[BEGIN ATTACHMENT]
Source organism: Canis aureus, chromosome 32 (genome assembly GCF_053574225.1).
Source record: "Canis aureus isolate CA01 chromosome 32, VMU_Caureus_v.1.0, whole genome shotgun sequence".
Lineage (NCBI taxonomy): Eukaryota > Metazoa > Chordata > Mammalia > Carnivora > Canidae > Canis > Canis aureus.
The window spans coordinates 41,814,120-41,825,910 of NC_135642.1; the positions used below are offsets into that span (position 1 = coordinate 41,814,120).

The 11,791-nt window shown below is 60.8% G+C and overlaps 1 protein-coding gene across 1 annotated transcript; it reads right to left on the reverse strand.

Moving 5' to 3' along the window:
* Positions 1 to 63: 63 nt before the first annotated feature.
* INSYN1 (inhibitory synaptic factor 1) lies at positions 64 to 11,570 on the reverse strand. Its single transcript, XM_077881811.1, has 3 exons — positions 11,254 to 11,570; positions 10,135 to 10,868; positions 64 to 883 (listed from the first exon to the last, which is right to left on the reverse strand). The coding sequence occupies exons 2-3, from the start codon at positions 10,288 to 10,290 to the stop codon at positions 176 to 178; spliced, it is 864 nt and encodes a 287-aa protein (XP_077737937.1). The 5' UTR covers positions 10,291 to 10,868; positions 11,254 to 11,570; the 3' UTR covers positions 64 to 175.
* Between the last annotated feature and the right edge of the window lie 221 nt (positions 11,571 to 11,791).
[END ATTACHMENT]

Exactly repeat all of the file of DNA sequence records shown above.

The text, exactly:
Source organism: Canis aureus, chromosome 32 (genome assembly GCF_053574225.1).
Source record: "Canis aureus isolate CA01 chromosome 32, VMU_Caureus_v.1.0, whole genome shotgun sequence".
Lineage (NCBI taxonomy): Eukaryota > Metazoa > Chordata > Mammalia > Carnivora > Canidae > Canis > Canis aureus.
The window spans coordinates 41,814,120-41,825,910 of NC_135642.1; the positions used below are offsets into that span (position 1 = coordinate 41,814,120).

The 11,791-nt window shown below is 60.8% G+C and overlaps 1 protein-coding gene across 1 annotated transcript; it reads right to left on the reverse strand.

Moving 5' to 3' along the window:
* Positions 1 to 63: 63 nt before the first annotated feature.
* INSYN1 (inhibitory synaptic factor 1) lies at positions 64 to 11,570 on the reverse strand. Its single transcript, XM_077881811.1, has 3 exons — positions 11,254 to 11,570; positions 10,135 to 10,868; positions 64 to 883 (listed from the first exon to the last, which is right to left on the reverse strand). The coding sequence occupies exons 2-3, from the start codon at positions 10,288 to 10,290 to the stop codon at positions 176 to 178; spliced, it is 864 nt and encodes a 287-aa protein (XP_077737937.1). The 5' UTR covers positions 10,291 to 10,868; positions 11,254 to 11,570; the 3' UTR covers positions 64 to 175.
* Between the last annotated feature and the right edge of the window lie 221 nt (positions 11,571 to 11,791).